Recently, transport was disrupted in our big cities by climate change protestors. Meanwhile, outside Chester Town Hall on recent Fridays, school children have gathered away from school to make similar protests.
These are both part of wider global activities to protest against the lack of action to address the growing climate change emergency.
Amazingly, there are some folk who still claim there is no such thing as human-made climate change.
This despite the fact that every leading climatologist and earth scientist anywhere in the world agrees that it is a fact.
The reason that people deny climate change is simple: if they accept it as fact, then they have to change their ways. Often this means the world’s super-rich or big global corporations who do not want the costs associated with changing their ways, or the costs of stopping polluting altogether.
These are global challenges and need a global response. Sadly we seem to be going backwards. Predictably, President Trump has withdrawn the USA from the international Paris accord to tackle emissions. China is badly failing to address its own emissions as it continues industrialisation.
Brazil’s new President Bolsonaro is allowing much greater deforestation in the Amazon rainforest.
And the UK’s decision to leave the EU means we lose the collective strength to take on big global companies who pollute, such as those car manufacturers cheating on their emissions figures.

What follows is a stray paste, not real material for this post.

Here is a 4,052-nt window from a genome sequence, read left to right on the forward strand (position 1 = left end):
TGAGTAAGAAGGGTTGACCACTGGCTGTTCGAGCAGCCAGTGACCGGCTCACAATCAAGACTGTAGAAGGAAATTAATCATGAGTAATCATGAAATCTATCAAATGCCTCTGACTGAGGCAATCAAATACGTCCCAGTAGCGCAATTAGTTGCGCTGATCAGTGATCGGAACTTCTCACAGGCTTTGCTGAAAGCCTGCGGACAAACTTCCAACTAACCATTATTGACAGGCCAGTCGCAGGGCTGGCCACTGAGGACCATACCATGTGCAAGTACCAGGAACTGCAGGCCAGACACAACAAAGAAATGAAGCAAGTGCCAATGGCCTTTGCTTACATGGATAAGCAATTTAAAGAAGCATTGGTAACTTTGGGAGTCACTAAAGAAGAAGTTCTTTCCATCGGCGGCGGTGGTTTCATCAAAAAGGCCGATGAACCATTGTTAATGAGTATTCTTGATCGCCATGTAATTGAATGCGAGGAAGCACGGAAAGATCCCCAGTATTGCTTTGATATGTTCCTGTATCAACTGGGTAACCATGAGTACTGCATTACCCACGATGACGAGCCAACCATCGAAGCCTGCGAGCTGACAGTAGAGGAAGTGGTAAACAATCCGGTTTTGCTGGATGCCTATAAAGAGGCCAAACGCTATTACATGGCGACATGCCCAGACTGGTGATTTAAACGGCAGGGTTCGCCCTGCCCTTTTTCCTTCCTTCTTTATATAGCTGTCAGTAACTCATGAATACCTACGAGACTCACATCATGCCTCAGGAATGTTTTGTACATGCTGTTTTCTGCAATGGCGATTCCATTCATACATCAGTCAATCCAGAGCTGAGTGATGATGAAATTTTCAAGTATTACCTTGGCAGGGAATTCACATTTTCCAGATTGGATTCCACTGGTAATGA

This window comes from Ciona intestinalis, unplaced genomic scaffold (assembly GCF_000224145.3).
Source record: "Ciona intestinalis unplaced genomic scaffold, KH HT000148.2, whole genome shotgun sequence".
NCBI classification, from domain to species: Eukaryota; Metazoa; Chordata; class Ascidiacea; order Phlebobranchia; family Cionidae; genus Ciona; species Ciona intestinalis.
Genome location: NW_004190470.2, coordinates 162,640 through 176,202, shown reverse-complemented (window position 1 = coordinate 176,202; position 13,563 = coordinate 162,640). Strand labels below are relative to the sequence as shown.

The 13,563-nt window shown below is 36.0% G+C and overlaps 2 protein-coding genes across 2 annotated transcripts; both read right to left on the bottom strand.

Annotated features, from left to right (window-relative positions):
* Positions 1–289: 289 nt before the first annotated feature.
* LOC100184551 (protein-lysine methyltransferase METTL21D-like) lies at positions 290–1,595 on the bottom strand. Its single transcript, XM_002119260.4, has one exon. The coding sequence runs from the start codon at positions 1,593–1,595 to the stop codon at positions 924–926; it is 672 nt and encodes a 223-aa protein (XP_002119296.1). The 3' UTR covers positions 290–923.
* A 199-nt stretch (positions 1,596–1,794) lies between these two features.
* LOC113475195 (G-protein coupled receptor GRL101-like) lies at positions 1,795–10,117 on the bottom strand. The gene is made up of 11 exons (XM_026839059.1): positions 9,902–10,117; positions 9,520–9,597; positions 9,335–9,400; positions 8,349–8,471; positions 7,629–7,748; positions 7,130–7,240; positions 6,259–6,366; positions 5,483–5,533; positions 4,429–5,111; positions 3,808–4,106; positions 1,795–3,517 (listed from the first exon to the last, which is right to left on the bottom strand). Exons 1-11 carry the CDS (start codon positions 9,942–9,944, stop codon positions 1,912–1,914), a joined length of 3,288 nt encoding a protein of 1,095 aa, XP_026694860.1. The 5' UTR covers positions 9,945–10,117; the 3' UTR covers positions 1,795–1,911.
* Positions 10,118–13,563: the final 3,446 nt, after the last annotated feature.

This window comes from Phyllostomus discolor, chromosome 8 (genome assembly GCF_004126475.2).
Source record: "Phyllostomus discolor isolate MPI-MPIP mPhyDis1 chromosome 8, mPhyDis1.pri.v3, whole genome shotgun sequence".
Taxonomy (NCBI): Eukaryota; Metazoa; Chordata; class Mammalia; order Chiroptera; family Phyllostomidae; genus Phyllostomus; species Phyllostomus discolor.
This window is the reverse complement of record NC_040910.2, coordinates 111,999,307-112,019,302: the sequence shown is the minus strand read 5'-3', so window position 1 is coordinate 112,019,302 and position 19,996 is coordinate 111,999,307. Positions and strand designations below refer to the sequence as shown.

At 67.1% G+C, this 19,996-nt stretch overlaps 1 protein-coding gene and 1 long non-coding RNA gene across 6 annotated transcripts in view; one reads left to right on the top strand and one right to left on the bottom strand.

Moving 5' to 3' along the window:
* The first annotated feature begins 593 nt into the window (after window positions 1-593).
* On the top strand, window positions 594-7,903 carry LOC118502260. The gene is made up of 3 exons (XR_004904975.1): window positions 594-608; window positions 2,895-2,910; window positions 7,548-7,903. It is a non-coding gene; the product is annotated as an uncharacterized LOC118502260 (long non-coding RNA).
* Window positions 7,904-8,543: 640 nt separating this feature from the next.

Yet we still need to take action individually and at home. The government pulled the rug from under the solar and onshore wind energy sectors – both of which we previously led the world. We must resist going down the route of allowing fracking, as shale gas is hugely polluting.
Public transport is too expensive and unreliable in the UK. Whether that’s buses in to town from villages like Dodleston, which has seen its services cut, or commuter train services to Manchester which are woefully slow and overcrowded, it’s all too easy just to take the car.
People won’t buy electric cars until there are more charging points in town. People won’t cycle until there are more cycle racks and the roads are safer.
If we think about all the challenges, both global and local, they seem overwhelming and we can be tempted to hide away and wish they weren’t there.
But the inconvenient truth is that we now have less than twelve years to act just to keep global temperature increases down to 1.5 degrees. The UK can and must show the way: there is now a global climate emergency. We as individuals can make a difference every day: the smallest actions can lead to global change.